Labiaplasty Majora2017-07-19T08:00:58+08:00

What is Labiaplasty Majora?

The Labia Majora are the two elongated outer folds of skin surrounding the vaginal opening of the female external genitalia. There are some instances wherein this area is enlarged or asymmetrical, usually already present at birth, or because of aging and excessive weight loss. Labiaplasty Majora is the surgery performed to reduce the size of the enlarged labia and to correct any irregularities in its shape. Beverly Hills Medical Group has refined different techniques over the years to safely reduce the size of the labia majora by excising a crescent shaped portion of the inner portion of the labia majora. The scar is hidden in the crease between the inner and outer labia.

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Candidates for Labiaplasty

Labiaplasty is indicated for women, who have asymmetrical or enlarged Labia Majora.

Those who would benefit the most in this procedure are the women having realistic expectations of improvement, not perfection, in the way they look.

Who should not have labiaplasty?

A Labiaplasty should not be performed if you:

  • Are pregnant or menstruating
  • Have complications from an episioto
  • Have a yeast infection or genital herpes outbreak
  • Have problems with bladder incontinence
  • Have a prolapsed uterus (your uterus has fallen into the vaginal canal)

How is labiaplasty performed?

Labiaplasty is an outpatient surgical procedure which usually takes about 60 minutes to perform. Under local or general anesthesia, the surgeon removes the excess fat and tissue from the Labia Majora. The incisions are then stitched together using self-dissolving sutures which typically dissolve within a week. The length of the scar depends on the amount of tissue removed, but is typically about two inches long. The patient is allowed to go home after a few hours of recovery. Normally, the patient can go back to work three to five days later. You may resume normal sexual relations at least 6 weeks after the surgery.

Types of Labiaplasty techniques available

Traditionally, most gynecologists or plastic surgeons utilize the direct excision and reduction method of Labiaplasty. With this method a long strip of the Labia Minora is excised, leaving a surgical incision at the edge of the Labia. Alternatively, other labiaplasty surgeons use a wedge excision technique which removes a V-shaped area of Labia Minora, eliminating the excess tissue and avoiding the incision along the labial edge.

Reduction of the Labia Majora may also be performed using liposculpture and liposuction to reduce the unsightly protuberance of the Labia Majora. At times it is combined with the reduction and tightening of the Mons Pubis, otherwise called Monsplasty.

Is laser used for Labiaplasty?

Sling surgeries are generally effective in eliminating incontinence. Most patients who have had the surgery have reported lessened or complete elimination of symptoms previously experienced.


Although laser may be used to create the surgical incision, it does not offer any added benefits in terms of comfort, safety, or healing time.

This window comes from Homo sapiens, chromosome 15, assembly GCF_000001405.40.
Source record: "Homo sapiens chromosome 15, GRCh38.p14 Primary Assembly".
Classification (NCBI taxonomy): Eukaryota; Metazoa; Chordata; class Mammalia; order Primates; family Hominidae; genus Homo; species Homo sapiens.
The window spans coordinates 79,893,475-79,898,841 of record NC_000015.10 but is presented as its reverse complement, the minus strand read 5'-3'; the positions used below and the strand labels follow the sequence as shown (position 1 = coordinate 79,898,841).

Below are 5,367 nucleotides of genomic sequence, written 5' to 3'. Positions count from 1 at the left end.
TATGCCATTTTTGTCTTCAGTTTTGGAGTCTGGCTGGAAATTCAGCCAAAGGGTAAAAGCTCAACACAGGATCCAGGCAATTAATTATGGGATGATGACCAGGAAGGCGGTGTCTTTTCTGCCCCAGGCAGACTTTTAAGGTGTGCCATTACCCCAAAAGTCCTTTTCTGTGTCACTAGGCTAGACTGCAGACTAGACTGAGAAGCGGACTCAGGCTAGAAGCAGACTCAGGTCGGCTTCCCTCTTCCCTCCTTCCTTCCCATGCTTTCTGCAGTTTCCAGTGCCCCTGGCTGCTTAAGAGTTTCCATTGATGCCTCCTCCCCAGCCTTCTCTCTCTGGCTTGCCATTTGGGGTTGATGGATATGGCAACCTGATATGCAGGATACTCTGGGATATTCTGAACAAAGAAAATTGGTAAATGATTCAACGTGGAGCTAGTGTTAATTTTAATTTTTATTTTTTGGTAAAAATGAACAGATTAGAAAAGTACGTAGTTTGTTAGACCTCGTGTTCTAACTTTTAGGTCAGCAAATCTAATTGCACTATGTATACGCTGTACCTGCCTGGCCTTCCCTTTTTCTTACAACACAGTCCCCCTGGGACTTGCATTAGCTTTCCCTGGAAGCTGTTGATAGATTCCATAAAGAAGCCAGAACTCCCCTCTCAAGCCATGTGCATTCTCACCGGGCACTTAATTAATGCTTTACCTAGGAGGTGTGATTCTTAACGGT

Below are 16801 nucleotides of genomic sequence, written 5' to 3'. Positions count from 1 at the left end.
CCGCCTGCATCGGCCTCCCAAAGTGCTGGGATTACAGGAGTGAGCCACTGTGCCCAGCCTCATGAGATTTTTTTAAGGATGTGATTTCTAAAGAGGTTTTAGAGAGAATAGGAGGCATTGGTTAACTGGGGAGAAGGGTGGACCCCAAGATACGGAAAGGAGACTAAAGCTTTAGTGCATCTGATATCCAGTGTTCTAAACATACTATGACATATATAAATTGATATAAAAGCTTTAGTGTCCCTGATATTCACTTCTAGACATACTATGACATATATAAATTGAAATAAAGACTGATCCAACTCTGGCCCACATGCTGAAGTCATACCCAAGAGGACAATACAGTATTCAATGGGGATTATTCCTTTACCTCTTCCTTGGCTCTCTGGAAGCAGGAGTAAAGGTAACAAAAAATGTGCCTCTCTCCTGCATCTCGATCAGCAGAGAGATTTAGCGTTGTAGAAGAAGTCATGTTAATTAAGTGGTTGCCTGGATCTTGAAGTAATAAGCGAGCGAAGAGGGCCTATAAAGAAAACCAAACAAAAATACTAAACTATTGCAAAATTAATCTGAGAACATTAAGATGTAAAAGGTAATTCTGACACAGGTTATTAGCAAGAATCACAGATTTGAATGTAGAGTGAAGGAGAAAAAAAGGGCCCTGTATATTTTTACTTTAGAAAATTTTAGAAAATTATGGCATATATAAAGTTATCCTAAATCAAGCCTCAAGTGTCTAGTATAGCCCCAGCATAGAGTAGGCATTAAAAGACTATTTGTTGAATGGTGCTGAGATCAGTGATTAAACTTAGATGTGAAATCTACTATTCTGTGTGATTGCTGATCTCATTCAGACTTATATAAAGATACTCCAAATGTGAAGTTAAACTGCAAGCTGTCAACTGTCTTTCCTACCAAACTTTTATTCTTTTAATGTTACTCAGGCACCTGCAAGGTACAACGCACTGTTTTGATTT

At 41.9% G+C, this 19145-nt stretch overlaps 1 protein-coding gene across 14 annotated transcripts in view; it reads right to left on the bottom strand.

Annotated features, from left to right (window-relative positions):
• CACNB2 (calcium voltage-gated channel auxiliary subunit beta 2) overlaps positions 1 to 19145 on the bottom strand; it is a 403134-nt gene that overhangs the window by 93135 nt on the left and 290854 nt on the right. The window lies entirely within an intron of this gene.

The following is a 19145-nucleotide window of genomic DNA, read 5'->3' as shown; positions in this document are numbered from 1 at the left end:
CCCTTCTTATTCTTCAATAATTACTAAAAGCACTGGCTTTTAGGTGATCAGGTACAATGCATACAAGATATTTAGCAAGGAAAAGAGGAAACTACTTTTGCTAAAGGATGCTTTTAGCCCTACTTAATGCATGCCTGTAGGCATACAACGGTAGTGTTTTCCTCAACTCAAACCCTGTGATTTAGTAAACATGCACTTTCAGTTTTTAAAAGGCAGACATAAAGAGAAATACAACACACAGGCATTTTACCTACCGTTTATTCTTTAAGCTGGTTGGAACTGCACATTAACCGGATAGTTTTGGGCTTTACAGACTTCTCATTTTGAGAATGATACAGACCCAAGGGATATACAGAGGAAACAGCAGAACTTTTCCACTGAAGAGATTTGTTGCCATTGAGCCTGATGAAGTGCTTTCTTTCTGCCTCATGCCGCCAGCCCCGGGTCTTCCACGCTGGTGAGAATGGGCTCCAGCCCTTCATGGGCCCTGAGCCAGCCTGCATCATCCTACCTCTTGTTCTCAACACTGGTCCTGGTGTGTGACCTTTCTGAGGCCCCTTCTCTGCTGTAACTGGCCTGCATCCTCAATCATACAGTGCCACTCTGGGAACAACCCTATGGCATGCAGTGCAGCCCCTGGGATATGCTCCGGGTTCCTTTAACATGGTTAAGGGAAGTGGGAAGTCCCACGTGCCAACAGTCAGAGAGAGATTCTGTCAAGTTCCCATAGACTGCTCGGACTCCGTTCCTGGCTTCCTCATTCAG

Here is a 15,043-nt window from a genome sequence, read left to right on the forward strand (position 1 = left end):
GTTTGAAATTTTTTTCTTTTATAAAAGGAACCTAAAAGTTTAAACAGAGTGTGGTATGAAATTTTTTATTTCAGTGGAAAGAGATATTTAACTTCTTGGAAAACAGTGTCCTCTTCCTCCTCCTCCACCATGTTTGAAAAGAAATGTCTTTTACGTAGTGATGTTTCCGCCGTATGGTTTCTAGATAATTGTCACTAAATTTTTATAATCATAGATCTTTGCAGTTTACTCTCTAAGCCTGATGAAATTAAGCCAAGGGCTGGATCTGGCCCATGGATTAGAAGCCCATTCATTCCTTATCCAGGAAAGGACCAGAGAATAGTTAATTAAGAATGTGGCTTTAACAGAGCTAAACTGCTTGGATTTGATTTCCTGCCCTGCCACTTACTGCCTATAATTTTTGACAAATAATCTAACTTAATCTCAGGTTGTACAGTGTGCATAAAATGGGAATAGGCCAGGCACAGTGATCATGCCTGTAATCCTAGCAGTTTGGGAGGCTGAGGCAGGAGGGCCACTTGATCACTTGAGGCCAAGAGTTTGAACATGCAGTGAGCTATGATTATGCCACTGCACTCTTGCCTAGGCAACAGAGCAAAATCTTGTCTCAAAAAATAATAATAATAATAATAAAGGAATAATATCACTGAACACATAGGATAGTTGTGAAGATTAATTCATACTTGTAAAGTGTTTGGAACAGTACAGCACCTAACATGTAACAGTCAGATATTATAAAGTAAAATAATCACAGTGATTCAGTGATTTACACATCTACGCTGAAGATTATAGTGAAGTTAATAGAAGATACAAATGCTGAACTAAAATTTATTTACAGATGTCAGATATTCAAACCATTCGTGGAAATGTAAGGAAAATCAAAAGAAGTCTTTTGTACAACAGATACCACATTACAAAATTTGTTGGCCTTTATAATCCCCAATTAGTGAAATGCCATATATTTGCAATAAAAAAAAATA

Recovery after Labioplasty

After surgery, patients will experience mild swelling and discomfort in the post-operative area, which will subside in a few days. The patient is advised to get plenty of rest and to avoid showering at least 24 hours after the procedure. It is also important to wear loosely fitted underwear during the first 2 weeks after surgery. Showering at least twice a day is recommended for good hygiene.

The patient can usually return to work within a week after surgery. Strenuous activities can be resumed after 2-3 weeks and vaginal intercourse may be allowed after 6-7 weeks. Sutures (stitches) are self-dissolving; hence, there is no need to go back to have your sutures removed. Often times, your surgeon would still recommend a follow-up consult to check the post-operative status of the patient.

Labioplasty Complications

A: Urinary incontinence is a very common condition. In fact, 1 out of every 3 women is affected by one or more types of urinary incontinence. Despite its prevalence however, many women remain silenttoo embarrassed to discuss their condition, even with their doctor. In the United States alone, 13 million women suffer from stress urinary incontinence (a type of urinary incontinence), yet only 16% seek treatment. The low treatment rates are common because women often feel shame and embarrassment about their symptoms, lack information about available treatment options, or mistakenly believe that incontinence is an inevitable part of aging and childbirth.


Q: When is the right time for labiaplasty?

A: The appropriate time for having a Labiaplasty would all depend on the patients preferences. As long as the patient would be able to take a few weeks off for recovery after the procedure, surgery could be scheduled anytime. Although right before childbirth, wouldnt be an ideal time for a labiaplasty.

Q: What if I plan to have children?

A: Labiaplasty should not interfere with having children, although pregnancy may cause a recurrence of the excess labial tissue.

Q: Is labiaplasty cosmetic or reconstructive surgery?

A: That all depends on the patients case. If large or uneven labia are causing medical problems such as trapped moisture resulting in skin rashes and irritation, labiaplasty may be considered reconstructive. If the procedure is done solely for aesthetic reasons, it is considered cosmetic surgery.

Q:Is labiaplasty covered by insurance?

A: If the surgery is medically necessary and reconstructive in purpose, it may be covered by health insurance. Check your insurance policy to see what benefits you may qualify for if you are considering labiaplasty.

If the surgery is simply cosmetic, insurance will not pay for labiaplasty.

Q: Does Labiaplasty interfere with having normal childbirth?

A: No, Labiaplasty does not interfere with normal childbirth.